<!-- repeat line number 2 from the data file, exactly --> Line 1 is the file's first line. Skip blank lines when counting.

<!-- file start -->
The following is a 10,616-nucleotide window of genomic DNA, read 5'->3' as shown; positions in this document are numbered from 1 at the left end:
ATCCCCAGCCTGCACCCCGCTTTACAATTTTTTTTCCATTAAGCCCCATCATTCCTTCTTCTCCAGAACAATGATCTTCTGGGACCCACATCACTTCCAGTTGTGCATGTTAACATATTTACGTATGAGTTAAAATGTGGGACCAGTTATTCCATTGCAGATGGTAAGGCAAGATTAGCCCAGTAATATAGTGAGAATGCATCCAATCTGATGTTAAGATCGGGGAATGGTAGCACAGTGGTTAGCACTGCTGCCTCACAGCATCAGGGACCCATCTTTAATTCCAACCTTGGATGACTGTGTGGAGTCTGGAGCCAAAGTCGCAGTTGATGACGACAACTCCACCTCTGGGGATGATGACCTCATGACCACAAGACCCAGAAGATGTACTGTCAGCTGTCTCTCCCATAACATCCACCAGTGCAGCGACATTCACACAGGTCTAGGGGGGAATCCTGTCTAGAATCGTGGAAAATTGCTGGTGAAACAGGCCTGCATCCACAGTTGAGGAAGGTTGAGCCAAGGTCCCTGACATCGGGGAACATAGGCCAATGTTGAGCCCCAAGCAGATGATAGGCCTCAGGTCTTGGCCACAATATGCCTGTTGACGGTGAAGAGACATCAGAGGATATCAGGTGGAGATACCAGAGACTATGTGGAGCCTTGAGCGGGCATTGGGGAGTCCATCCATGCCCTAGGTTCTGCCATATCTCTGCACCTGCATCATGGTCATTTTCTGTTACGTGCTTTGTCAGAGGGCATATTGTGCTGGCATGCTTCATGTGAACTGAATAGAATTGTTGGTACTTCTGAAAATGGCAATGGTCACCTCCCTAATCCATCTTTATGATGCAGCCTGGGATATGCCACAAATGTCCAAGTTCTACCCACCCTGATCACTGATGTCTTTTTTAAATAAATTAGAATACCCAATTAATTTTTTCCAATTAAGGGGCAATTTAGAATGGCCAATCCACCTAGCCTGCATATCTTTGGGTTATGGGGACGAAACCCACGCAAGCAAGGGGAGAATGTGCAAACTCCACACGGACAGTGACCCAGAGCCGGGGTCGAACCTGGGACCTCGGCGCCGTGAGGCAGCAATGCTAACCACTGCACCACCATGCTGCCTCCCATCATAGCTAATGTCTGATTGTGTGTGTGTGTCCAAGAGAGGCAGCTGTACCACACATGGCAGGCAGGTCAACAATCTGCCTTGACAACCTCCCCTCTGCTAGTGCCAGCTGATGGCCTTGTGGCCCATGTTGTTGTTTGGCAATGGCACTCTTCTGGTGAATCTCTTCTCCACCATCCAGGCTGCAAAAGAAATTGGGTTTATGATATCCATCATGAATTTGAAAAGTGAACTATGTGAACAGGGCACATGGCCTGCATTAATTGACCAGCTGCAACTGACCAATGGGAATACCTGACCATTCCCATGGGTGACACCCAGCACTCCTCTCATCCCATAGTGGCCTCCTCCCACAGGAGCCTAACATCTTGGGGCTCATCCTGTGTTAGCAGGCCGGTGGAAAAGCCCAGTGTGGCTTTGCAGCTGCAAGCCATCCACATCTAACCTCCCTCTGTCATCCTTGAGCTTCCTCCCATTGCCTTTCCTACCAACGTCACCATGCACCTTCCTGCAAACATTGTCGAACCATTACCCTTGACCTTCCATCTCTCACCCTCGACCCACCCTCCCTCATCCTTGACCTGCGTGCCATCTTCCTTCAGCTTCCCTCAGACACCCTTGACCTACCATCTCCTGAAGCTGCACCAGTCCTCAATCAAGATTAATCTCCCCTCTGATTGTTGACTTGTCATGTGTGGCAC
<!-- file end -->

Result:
ATCCCCAGCCTGCACCCCGCTTTACAATTTTTTTTCCATTAAGCCCCATCATTCCTTCTTCTCCAGAACAATGATCTTCTGGGACCCACATCACTTCCAGTTGTGCATGTTAACATATTTACGTATGAGTTAAAATGTGGGACCAGTTATTCCATTGCAGATGGTAAGGCAAGATTAGCCCAGTAATATAGTGAGAATGCATCCAATCTGATGTTAAGATCGGGGAATGGTAGCACAGTGGTTAGCACTGCTGCCTCACAGCATCAGGGACCCATCTTTAATTCCAACCTTGGATGACTGTGTGGAGTCTGGAGCCAAAGTCGCAGTTGATGACGACAACTCCACCTCTGGGGATGATGACCTCATGACCACAAGACCCAGAAGATGTACTGTCAGCTGTCTCTCCCATAACATCCACCAGTGCAGCGACATTCACACAGGTCTAGGGGGGAATCCTGTCTAGAATCGTGGAAAATTGCTGGTGAAACAGGCCTGCATCCACAGTTGAGGAAGGTTGAGCCAAGGTCCCTGACATCGGGGAACATAGGCCAATGTTGAGCCCCAAGCAGATGATAGGCCTCAGGTCTTGGCCACAATATGCCTGTTGACGGTGAAGAGACATCAGAGGATATCAGGTGGAGATACCAGAGACTATGTGGAGCCTTGAGCGGGCATTGGGGAGTCCATCCATGCCCTAGGTTCTGCCATATCTCTGCACCTGCATCATGGTCATTTTCTGTTACGTGCTTTGTCAGAGGGCATATTGTGCTGGCATGCTTCATGTGAACTGAATAGAATTGTTGGTACTTCTGAAAATGGCAATGGTCACCTCCCTAATCCATCTTTATGATGCAGCCTGGGATATGCCACAAATGTCCAAGTTCTACCCACCCTGATCACTGATGTCTTTTTTAAATAAATTAGAATACCCAATTAATTTTTTCCAATTAAGGGGCAATTTAGAATGGCCAATCCACCTAGCCTGCATATCTTTGGGTTATGGGGACGAAACCCACGCAAGCAAGGGGAGAATGTGCAAACTCCACACGGACAGTGACCCAGAGCCGGGGTCGAACCTGGGACCTCGGCGCCGTGAGGCAGCAATGCTAACCACTGCACCACCATGCTGCCTCCCATCATAGCTAATGTCTGATTGTGTGTGTGTGTCCAAGAGAGGCAGCTGTACCACACATGGCAGGCAGGTCAACAATCTGCCTTGACAACCTCCCCTCTGCTAGTGCCAGCTGATGGCCTTGTGGCCCATGTTGTTGTTTGGCAATGGCACTCTTCTGGTGAATCTCTTCTCCACCATCCAGGCTGCAAAAGAAATTGGGTTTATGATATCCATCATGAATTTGAAAAGTGAACTATGTGAACAGGGCACATGGCCTGCATTAATTGACCAGCTGCAACTGACCAATGGGAATACCTGACCATTCCCATGGGTGACACCCAGCACTCCTCTCATCCCATAGTGGCCTCCTCCCACAGGAGCCTAACATCTTGGGGCTCATCCTGTGTTAGCAGGCCGGTGGAAAAGCCCAGTGTGGCTTTGCAGCTGCAAGCCATCCACATCTAACCTCCCTCTGTCATCCTTGAGCTTCCTCCCATTGCCTTTCCTACCAACGTCACCATGCACCTTCCTGCAAACATTGTCGAACCATTACCCTTGACCTTCCATCTCTCACCCTCGACCCACCCTCCCTCATCCTTGACCTGCGTGCCATCTTCCTTCAGCTTCCCTCAGACACCCTTGACCTACCATCTCCTGAAGCTGCACCAGTCCTCAATCAAGATTAATCTCCCCTCTGATTGTTGACTTGTCATGTGTGGCAC